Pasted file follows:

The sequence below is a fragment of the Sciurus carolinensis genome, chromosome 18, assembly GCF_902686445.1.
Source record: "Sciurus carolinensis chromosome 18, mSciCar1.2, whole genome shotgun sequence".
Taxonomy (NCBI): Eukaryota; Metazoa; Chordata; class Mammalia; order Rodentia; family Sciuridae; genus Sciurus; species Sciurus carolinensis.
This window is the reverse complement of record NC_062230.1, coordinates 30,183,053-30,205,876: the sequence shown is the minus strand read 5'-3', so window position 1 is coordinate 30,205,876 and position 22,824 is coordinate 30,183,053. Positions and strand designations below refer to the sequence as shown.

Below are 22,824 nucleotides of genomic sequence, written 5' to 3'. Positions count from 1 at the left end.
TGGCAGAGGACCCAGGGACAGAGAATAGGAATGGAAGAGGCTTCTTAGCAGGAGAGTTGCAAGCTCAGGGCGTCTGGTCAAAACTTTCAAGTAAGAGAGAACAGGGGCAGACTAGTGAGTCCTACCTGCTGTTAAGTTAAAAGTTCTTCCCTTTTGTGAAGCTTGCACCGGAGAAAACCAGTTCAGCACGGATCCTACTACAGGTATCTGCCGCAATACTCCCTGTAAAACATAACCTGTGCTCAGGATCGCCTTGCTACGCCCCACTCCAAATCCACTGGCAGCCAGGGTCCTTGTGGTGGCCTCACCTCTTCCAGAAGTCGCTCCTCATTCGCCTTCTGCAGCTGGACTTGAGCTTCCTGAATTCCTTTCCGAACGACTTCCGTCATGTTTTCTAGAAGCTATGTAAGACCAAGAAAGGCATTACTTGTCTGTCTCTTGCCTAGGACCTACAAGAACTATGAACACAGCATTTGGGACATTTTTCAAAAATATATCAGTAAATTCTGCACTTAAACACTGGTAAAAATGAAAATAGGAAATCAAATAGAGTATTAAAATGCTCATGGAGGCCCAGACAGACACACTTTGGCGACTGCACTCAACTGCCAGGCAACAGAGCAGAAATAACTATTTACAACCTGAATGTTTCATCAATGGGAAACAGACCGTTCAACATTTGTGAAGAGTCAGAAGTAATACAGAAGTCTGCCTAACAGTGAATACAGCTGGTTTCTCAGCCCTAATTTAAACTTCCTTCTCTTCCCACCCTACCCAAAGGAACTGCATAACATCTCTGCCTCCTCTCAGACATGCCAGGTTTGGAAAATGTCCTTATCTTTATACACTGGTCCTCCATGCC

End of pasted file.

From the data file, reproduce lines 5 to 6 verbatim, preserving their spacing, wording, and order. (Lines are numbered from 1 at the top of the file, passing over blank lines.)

Below are 22,824 nucleotides of genomic sequence, written 5' to 3'. Positions count from 1 at the left end.
TGGCAGAGGACCCAGGGACAGAGAATAGGAATGGAAGAGGCTTCTTAGCAGGAGAGTTGCAAGCTCAGGGCGTCTGGTCAAAACTTTCAAGTAAGAGAGAACAGGGGCAGACTAGTGAGTCCTACCTGCTGTTAAGTTAAAAGTTCTTCCCTTTTGTGAAGCTTGCACCGGAGAAAACCAGTTCAGCACGGATCCTACTACAGGTATCTGCCGCAATACTCCCTGTAAAACATAACCTGTGCTCAGGATCGCCTTGCTACGCCCCACTCCAAATCCACTGGCAGCCAGGGTCCTTGTGGTGGCCTCACCTCTTCCAGAAGTCGCTCCTCATTCGCCTTCTGCAGCTGGACTTGAGCTTCCTGAATTCCTTTCCGAACGACTTCCGTCATGTTTTCTAGAAGCTATGTAAGACCAAGAAAGGCATTACTTGTCTGTCTCTTGCCTAGGACCTACAAGAACTATGAACACAGCATTTGGGACATTTTTCAAAAATATATCAGTAAATTCTGCACTTAAACACTGGTAAAAATGAAAATAGGAAATCAAATAGAGTATTAAAATGCTCATGGAGGCCCAGACAGACACACTTTGGCGACTGCACTCAACTGCCAGGCAACAGAGCAGAAATAACTATTTACAACCTGAATGTTTCATCAATGGGAAACAGACCGTTCAACATTTGTGAAGAGTCAGAAGTAATACAGAAGTCTGCCTAACAGTGAATACAGCTGGTTTCTCAGCCCTAATTTAAACTTCCTTCTCTTCCCACCCTACCCAAAGGAACTGCATAACATCTCTGCCTCCTCTCAGACATGCCAGGTTTGGAAAATGTCCTTATCTTTATACACTGGTCCTCCATGCC